I recently came across this reference to a medieval Cailly. The year is the 14th of the reign of Edward I, which ran from 20 November 1285 to 19 November 1286. The place is North Repps near Cromer on the NE Norfolk coast.

“Roger de Cayly and Robert the groom (valettus) of Henry de Brom, being prosecuted at the suit of the bailiffs of this hundred, took sanctuary in the church of North Repps, and admitted themselves to be thieves.”

Henry de Brom belonged to quite an important East Anglian family.

I do not know how, if at all, Roger de Cayly fits into the Cailly tree, but the fact that he is recorded as ‘de Cayly’ suggests he does somehow – ‘de’ normally signifies a member of a landowning family. About 40 years earlier there are references to a Roger de Cailli/Caly at Heacham on the Wash, where the Cailly’s had long held land, but this is unlikely to be the same person. It looks the thieving Roger was one of the family’s black sheep. Or was this an episode in a quarrel between the Cailly family and neighbours? Such quarrels often led to what we would regard as criminal acts, as State records, manor court records and the Paston Letters show.

Source: Crown Plea Roll, Norfolk, North Erpingham Hundred, in Norfolk Antiquarian Miscellany, vol. 1, ed. Walter Rye, pub. A H Goose and Co, Norwich, 1883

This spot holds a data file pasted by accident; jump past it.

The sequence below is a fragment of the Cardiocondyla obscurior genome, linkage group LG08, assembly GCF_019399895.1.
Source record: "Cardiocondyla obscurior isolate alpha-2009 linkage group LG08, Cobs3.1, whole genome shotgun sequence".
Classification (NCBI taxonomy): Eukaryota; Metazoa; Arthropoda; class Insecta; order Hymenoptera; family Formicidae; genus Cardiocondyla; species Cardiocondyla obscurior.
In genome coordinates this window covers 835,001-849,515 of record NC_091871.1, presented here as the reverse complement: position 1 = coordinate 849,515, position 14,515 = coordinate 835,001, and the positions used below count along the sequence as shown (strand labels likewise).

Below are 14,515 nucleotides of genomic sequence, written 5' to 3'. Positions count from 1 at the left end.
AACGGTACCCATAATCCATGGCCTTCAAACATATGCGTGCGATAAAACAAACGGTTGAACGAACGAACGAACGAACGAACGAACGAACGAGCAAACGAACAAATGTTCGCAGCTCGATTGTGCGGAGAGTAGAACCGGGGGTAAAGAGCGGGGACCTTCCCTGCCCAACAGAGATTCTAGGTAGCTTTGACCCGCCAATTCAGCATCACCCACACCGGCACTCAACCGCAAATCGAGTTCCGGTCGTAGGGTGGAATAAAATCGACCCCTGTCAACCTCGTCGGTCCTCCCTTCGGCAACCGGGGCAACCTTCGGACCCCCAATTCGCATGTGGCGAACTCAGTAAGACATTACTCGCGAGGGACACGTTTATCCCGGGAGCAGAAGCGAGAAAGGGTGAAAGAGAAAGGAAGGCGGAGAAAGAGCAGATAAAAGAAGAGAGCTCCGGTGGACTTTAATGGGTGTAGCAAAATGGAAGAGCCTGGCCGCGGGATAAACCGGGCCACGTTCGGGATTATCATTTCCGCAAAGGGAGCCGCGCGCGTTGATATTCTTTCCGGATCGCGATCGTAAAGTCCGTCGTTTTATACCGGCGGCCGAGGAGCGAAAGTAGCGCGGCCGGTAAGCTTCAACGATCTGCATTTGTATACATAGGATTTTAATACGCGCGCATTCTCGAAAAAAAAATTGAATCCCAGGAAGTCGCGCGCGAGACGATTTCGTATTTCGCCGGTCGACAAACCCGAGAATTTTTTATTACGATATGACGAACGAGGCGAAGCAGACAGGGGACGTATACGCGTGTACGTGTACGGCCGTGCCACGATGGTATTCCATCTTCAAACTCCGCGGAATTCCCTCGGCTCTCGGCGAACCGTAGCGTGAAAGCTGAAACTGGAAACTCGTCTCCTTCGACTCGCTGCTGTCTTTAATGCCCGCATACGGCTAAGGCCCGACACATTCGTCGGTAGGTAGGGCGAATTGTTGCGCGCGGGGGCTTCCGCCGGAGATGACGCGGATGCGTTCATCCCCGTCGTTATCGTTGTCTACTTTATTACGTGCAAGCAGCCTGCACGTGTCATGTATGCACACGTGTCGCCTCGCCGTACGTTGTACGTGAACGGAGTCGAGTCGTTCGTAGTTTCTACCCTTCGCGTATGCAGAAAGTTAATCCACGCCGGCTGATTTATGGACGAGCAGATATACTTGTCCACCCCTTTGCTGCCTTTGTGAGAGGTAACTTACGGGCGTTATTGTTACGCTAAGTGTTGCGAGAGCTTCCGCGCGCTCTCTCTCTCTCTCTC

Drinks on the (monastic) house

mug-clipart-free-beer-18In medieval times ancestors of the Yorkshire Cayleys were associated with the Priory of Wymondham, SW of Norwich (which gained full Abbey status in 1448 and is now the parish church). In 1309, the wealthiest and most powerful member of the family, Thomas de Cailly, who inherited through his mother vast estates across much of England, is recorded as having the advowson of the Priory of Wymondham – the right to appoint the prior. Among the perquisites that went with the advowson, and which Thomas enjoyed, was bread and ale to be supplied by the Priory whenever he was in the area. (Venison, suckling pigs and the like do not seem to have been included – but Thomas will have had other sources for those.)

There is no indication that there was a limit to the amount of ale. I can think of at least one or two living members of the family – and one or two people connected with family members – who might have wanted to take full advantage of a right like this!

[Source: Close Rolls, March 1309, cited in the Victoria County History of Norfolk vol 2 p.338]

The Chaucer connection: bawdy trouble at the mill

“At Trumpyngtoun, nat fer fro Cantebrigge [Cambridge],/ There goth a brook, and over that a brigge [bridge],/ Upon the whiche brook there stant [stands] a melle [mill]….”

So begins one of the bawdiest of Chaucer’s Canterbury Tales, told by the Reeve, in which two students from Soler Hall – the future Trinity College, Cambridge to which so many Cayleys went – get the best of the greedy thieving miller, and one of them has sex with the miller’s daughter, the other with his wife. The plot is derived from a medieval French fabliau, which was also used for one of the tales of Boccaccio’s Decameron.

What connection could there be between this scurrilous and ribald tale and the Cayleys?